the boy with my heart in his hand

by bam

no use keepin’ this to myself. that’d be stingy, wouldn’t it be?

nope, this is for sharing. hanging up on the wall. maybe i should rent out a billboard. slap up some glue. stick it there, on the side of the road.

maybe if every good soul in the world, every one that was hungry or hurting or split right in half, maybe if this swell paper heart, all zigzag and scribble and pink-upon-pink, got pulled out of all the old packs in the world, maybe then we’d not be so aching inside.

only hours ago, this appeared.

at the end of a day, at the end of a spell, when most all around, it was dreary, and grey-upon-grey.

mighty sad too.

i didn’t hear it. but gunshots rang out, not far from here. not far from where i spent the saturday typing away. police didn’t come, though, till just yesterday. knocked down the door. brought in the s.w.a.t. team.

that’s not supposed to happen. not here where the streets are cobbled in brick, and the trees, gnarled, maybe arthritic. i do think they groan, at least on blustery days, limbs centuries old, the poor hobbled trees.

they’ve seen too much now, those trees.

my little one doesn’t know. he’s not heard a word.

blessedly, somehow, he’s been nestled right by my side. sick with a bug that’s kept him at home. away from the news trucks. away from the street where the bright yellow tape squares off the sorrow.

as if it could be contained.

as if, when the big yellow bus rumbles by, packed thick with schoolkids, they wouldn’t turn to look out the windows, press noses to glass. ask questions. ask lots.

as if.

if he knew, he’d be calling me now, calling my name. “mommy,” he’d holler, from up where the sleep hasn’t yet come, “can i ask you a question?”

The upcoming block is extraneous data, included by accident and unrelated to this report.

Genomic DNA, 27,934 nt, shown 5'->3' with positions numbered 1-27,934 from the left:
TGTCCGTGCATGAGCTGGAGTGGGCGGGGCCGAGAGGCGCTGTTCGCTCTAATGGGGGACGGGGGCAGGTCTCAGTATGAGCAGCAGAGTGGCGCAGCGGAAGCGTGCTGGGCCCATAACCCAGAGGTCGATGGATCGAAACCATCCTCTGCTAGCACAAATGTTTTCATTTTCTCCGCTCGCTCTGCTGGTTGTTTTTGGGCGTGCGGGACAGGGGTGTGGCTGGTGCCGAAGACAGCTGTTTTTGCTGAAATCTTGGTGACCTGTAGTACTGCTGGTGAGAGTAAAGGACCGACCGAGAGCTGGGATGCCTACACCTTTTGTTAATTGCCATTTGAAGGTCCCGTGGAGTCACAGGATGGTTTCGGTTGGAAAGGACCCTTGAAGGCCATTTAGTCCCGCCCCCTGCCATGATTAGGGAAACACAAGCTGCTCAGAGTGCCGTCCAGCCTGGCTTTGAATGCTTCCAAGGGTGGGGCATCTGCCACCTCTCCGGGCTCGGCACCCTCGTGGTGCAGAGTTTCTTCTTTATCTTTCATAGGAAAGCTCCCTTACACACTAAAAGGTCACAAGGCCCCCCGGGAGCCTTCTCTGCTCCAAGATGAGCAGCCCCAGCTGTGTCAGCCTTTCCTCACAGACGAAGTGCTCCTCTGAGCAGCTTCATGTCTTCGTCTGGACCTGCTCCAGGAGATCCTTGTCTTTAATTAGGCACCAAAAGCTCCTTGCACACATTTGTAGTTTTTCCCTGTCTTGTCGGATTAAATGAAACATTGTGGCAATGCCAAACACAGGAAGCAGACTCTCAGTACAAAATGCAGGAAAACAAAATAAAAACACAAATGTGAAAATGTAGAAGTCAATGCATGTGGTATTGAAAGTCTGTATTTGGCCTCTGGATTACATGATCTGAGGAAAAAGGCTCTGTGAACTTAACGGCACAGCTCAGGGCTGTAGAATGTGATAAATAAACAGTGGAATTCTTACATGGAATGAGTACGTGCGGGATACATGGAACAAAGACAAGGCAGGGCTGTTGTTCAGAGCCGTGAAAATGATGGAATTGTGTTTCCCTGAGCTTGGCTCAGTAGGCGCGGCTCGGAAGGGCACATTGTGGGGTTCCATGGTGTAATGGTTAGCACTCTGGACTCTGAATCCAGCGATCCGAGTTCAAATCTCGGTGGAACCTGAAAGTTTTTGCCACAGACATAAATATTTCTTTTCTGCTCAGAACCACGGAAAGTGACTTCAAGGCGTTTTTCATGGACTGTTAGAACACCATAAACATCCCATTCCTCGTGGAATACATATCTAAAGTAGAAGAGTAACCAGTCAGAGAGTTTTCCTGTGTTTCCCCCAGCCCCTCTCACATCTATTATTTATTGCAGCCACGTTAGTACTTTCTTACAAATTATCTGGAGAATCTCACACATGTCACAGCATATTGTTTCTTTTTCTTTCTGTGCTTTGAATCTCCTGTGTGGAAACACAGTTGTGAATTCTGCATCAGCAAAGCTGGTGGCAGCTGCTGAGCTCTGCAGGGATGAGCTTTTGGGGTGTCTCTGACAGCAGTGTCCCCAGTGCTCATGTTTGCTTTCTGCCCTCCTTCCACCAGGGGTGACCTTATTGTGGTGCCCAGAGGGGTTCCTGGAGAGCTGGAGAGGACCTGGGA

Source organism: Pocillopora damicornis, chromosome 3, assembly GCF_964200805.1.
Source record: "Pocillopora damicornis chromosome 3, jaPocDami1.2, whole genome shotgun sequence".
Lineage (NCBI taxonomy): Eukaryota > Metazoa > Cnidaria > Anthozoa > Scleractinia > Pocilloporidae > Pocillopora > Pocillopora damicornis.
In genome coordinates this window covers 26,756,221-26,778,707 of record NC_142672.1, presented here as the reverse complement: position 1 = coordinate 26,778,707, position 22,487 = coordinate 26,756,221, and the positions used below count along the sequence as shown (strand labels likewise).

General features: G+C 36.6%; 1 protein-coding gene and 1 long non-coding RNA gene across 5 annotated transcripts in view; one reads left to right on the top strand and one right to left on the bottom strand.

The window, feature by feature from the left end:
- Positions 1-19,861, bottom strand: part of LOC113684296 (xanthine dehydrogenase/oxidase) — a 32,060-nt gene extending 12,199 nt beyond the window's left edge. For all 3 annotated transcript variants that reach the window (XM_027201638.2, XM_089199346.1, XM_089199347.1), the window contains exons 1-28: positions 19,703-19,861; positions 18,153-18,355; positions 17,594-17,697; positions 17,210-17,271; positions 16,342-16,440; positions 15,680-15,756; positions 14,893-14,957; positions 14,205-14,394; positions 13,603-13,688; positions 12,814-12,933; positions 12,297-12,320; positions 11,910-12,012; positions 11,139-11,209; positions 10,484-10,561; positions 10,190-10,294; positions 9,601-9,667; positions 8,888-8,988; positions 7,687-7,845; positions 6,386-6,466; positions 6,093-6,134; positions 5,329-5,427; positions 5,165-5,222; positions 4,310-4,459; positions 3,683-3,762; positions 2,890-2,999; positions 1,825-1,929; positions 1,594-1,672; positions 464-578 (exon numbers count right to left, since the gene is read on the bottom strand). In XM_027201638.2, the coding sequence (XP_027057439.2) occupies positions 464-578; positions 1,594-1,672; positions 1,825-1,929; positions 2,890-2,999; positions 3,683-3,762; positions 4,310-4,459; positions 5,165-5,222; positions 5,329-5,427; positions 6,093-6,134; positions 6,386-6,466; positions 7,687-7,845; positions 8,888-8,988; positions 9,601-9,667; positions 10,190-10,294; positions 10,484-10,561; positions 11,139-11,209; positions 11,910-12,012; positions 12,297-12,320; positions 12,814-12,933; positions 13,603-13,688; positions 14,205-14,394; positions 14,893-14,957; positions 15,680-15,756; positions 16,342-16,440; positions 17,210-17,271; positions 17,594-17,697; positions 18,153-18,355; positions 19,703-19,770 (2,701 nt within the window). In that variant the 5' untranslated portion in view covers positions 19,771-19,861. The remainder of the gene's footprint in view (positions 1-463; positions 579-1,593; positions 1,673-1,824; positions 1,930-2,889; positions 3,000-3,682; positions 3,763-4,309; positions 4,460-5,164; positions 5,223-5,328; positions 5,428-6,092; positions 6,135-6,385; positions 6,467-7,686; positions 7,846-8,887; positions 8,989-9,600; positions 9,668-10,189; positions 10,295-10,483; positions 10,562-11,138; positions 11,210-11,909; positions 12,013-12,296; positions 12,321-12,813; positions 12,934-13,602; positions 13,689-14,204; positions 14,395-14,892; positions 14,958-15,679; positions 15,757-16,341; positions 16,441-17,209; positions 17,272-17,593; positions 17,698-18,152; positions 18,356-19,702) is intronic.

then he’d want to know more. want to know things i’d not want to tell him. how the man took the gun, a civil war musket, shot the boy, shot the mother. then a whole day, and 40 pages of diatribe later, he went and shot his sorry old self.

i’d not want to tell that tale to my little one. or my older one, either. but he already knows.

it’s hard to shake off, this sort of neighborhood news.

it’s one thing when a house is knocked down, or an odd-seeming one goes up in its place. it’s one thing when a coyote is spotted, or even a cougar.

but when the headline news comes from a house you pass every day. one where you walk with your mama, holding her hand, skipping along, well then, that’s a story that’s hard to take in big gulps.

so you do what you can.

you rock your sweet child. you rub his hot head. you squeeze honey on ice. you sing him a lullabye.

all the while, of course, you are thinking of a child not too far away. a child who’s gone now. through no fault of his own.

and then, there’s a knock at the door. a sweet little girl has brought home a pile of work for your child who’s sick.
so you pull out the papers. and there is the heart. the heart and the hand. the red and the scribbles in blue.

“that’s your heart, mommy.

“i’m holding it.”

that’s what he said.

and that’s what he does, all right.

the boy with my heart in his hand.

i tucked it there long, long ago.

it’s been safe ever since.

we all could use a little heart holding right in here. i know i could. this is for all of us, whoever we are, who are feeling the doldrums of winter and worry.

happy half century to a brother i love. mem, you’re mr. sunshine, all right. happy square root day. 3.3.09.xox

had to jump the clock a little tonight, as tomorrow, writing wednesday, will find me far from this keyboard, typing away down in the city. the little one’s headed back to school. God willing, he’ll be kept from the shadows that fall from the very sad house, too close to the school.

what’s brightened your heart in these blustery days?